Dave Barrett lives and writes out of Missoula, Montana. His fiction has appeared most recently in the Potomac Review, Prole 13 (U.K.), Midwestern Gothic and The MacGuffin. He teaches writing at Missoula College and is at work on a new novel.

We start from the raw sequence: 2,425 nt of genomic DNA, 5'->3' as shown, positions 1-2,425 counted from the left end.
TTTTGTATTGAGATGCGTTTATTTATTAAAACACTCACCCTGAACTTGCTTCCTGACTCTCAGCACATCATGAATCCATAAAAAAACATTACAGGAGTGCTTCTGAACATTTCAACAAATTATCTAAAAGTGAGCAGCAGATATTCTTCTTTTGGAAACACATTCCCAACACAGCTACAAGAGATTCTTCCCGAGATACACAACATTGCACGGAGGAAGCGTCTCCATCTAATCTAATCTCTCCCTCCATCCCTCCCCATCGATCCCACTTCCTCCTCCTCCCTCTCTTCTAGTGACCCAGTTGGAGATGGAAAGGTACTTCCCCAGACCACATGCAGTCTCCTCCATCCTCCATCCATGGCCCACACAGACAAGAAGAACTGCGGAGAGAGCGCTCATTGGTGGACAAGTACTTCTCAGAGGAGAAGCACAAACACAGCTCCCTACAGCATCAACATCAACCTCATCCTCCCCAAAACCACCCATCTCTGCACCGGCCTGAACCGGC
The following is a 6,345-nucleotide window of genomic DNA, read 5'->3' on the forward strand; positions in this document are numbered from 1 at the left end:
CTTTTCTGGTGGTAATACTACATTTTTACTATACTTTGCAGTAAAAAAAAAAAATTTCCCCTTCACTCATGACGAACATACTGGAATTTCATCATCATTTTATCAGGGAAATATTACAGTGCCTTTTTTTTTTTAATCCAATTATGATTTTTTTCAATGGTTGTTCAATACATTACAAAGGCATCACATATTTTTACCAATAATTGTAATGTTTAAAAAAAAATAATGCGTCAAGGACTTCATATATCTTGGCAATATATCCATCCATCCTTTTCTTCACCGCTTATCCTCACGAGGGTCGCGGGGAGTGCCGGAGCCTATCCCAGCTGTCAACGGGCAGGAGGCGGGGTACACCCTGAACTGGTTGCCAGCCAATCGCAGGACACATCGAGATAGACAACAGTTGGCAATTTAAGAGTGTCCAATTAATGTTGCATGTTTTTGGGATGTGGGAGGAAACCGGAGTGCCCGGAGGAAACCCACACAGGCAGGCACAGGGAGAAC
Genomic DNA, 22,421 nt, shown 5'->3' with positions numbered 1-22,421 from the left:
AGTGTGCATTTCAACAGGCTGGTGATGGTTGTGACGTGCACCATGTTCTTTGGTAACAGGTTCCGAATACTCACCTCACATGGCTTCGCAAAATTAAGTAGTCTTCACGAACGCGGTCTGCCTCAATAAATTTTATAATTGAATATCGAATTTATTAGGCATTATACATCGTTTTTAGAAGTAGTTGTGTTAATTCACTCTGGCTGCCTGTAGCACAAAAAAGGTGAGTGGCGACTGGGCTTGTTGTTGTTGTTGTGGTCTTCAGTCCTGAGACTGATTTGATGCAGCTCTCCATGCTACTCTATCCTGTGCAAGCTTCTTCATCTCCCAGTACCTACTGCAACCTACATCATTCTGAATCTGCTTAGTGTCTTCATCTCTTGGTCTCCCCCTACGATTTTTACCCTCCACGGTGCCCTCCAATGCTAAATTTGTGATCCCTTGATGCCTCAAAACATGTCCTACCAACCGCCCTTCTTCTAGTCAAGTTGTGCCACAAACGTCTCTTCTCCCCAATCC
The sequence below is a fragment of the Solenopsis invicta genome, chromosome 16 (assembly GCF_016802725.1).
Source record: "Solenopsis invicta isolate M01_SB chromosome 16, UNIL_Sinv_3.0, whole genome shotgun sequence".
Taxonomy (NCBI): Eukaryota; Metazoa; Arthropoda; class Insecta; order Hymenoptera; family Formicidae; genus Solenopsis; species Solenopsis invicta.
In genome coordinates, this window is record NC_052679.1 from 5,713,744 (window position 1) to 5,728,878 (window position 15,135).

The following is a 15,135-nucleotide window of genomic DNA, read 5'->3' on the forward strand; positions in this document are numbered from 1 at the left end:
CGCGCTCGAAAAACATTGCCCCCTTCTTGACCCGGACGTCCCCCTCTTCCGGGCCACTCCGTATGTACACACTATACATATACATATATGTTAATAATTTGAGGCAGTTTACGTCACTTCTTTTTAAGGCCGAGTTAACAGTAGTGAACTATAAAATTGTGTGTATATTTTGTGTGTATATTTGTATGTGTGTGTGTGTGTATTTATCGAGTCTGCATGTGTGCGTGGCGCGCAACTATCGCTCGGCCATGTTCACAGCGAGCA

Chapter Two of “Gone Alaska”ArrivalElfin Cove, Alaska.The Southeast Coast. One month past my eighteenth birthday and I was standing at the forepeak, poised to leap, when the skipper of the purse seiner I'd hitched a ride on from Juneau motioned me back down. “Adam!” the old fisherman yelled, leaving his position at the wheel and coming out on deck. “Your pack! You forgot your backpack!” With the same haste I'd ascended the forepeak, I descended—grabbing my old external frame pack where I'd left it leaning against the wall of the wheelhouse. Grinning and shaking his head, Pete, the purse seiner's skipper, helped loop the back around my shoulders. “Remember what I say. The Ivory Inn. Just as you get to the village. Can't miss it. Big white two story house with a white picket fence around it. You stop there first and get yourself a square meal . . . and a hot shower and shave in the rooms upstairs. Ain't no hurry, Adam. Nothing much going on till morning. This Elfin fleet ain't going nowhere ‘till King season opens two days from now. Turn down that idle of yours a notch or two, kid.” Pack on, I grabbed Pete's hand and shook it briskly. “Got it, Pete. The Ivory Inn. First picket fence after you gets off the Interstate. Big breakfast. Then shit, shower and shave—not necessarily in that order.” “Get out of here, kid!” Pete said, clobbering me over the head with his baseball cap. I climbed back up on the forepeak. “And don't ever forget,” Pete said, shouting over the road of the diesel motor. “It's you that's doing them the favor?” “Favor? What favor?” Pete just smiled and shook his head. He pulled his deerhorn pipe out of a pocket of his windbreaker and lit up. A good old guy, this Pete! I remembered the trouble he'd expressed not being able to sign me on back in Juneau. But he already had a full crew waiting for him in Bristol Bay. It was only out of the goodness of his heart that he'd gone these ten miles off course to get me to this little village. Even now I often wonder how differently things might have turned out had I got on with Pete and his Bristol Bay bunch. “Nevermind, Adam!” said Pete. “Big strapping kid like you—you'll do fine!” Pete turned his short stocky frame around, and like a turtle standing on its hind legs, waddled his way back to the wheel. “Elfin Cove!” I thought out loud. The name couldn't have been more perfect. The village had been hidden from plain view, tucked deep inside this wandering bay at the northern tip of Chicagof Island on the west coast of Southeast Alaska. Now, as we swung around this last point, it came into full and sudden view. The entire village was strung along a single green-pained boardwalk which ran atop a narrow landing jutting up from the rocky shoreline, horse-shoeing around the tiny cove like a railroad track upon the embankment of a river. Along the boardwalk stood a dozen odd shacks, a half-dozen supply stores, a laundry/shower shack, and one U.S. Post Office: like props from a child's train set. Moss, mushroom and lichen bloomed everywhere: upon the shorelines rocks and boulders; atop the boardwalk railing; even up the sides of many of the buildings. Ferns of varying size and shape and shade of green sprung from every corner. And surrounding it all, spring out of the soil of the village's very backyard, trees—mountains of them—Red and Yellow Cedars, Sitka Spruce and Douglas Fir; rising in a steep green cone; separating Elfin Cove and all that it entered here from the rest of the world. Straight out of the Jules Verne and Robert Louis Stevenson books I'd read as a child. . . “BROOOM! OOOM!” Pete startled me with the horn, signaling me to jump. I could feel the seiner drop into low gear as I knelt beside the anchor windlass and regained my composure. Slowly, I stood up, and forced myself to smile back at Pete. My heart hammered in my chest and there was a strange wild taste of sea-water in my mouth. The approaching land mass seemed at once to rush towards me and pull away. Grinning, I realized this was it. No running back to the Juneau construction job I'd worked for one month to get the necessary funds to make my way here. In my exuberance, I fancied this simple dock a kind of red carpet, rolled out at my feet. Giving Pete a hardy thumb's up, I turned back around, and, staring straight in the face of destiny, jumped, realizing, of course, I shouldn't have the moment I had. WHAM! I don't know if I blacked out or what, but the first thing I remember after the stars was the taste and actual feel of real salt water in my mouth and that half my face was underwater pasted against a board. Sputtering, I scrambled to my feet. The front of me was wringing wet. The dock had sunk underfoot the moment I touched down. Worse—it was sinking now—in front of me as well as behind! Goose bumps raced up the skin of my legs as I took several stone leaping strides for the ladder leading up to the boardwalk—icy fingers grabbing at my heels, spurring me on each step of the way. I didn't know what was worse: the dock swaying this way and that or my backpack swaying the same. It was like trying to run on a long balloon. The last plank snapped underfoot just as I grabbed hold of the first rung of the ladder. I climbed, praying that the rungs of this ancient ladder not break under my weight. Finally, gasping like a fish out of water, I landed myself on top of the boardwalk. Loosening the cinches on my shoulder straps, I wrestled my way out of my overstuffed pack, booting it as I staggered to my feet. “What the hell!” I yelled to Pete. Looking down at the half-submerged dock, I wondered why Pete or I hadn't noticed the rotted-away quality of its boards. Hell—some of its boards were even missing! Back out to sea, I could just make out the bobbing figure of Pete waving goodbye. Probably pissing himself over how ridiculous I must have looked! I waved back in spite of myself. Grabbing a rock from beside the walkway, I winged it at a lone bald eagle perched atop a rusted gas drum across the way: the sole witness, outside of Pete and myself, of my botched-up stage entrance. The rock pinged off the drum's steel-casing, making the eagle jump. I checked my mouth for loose teeth; my face for blood or splinters. Nothing. Everything intact. But there was a big bruise where my right cheekbone had kissed the wood. I'd be taking a souvenir with me.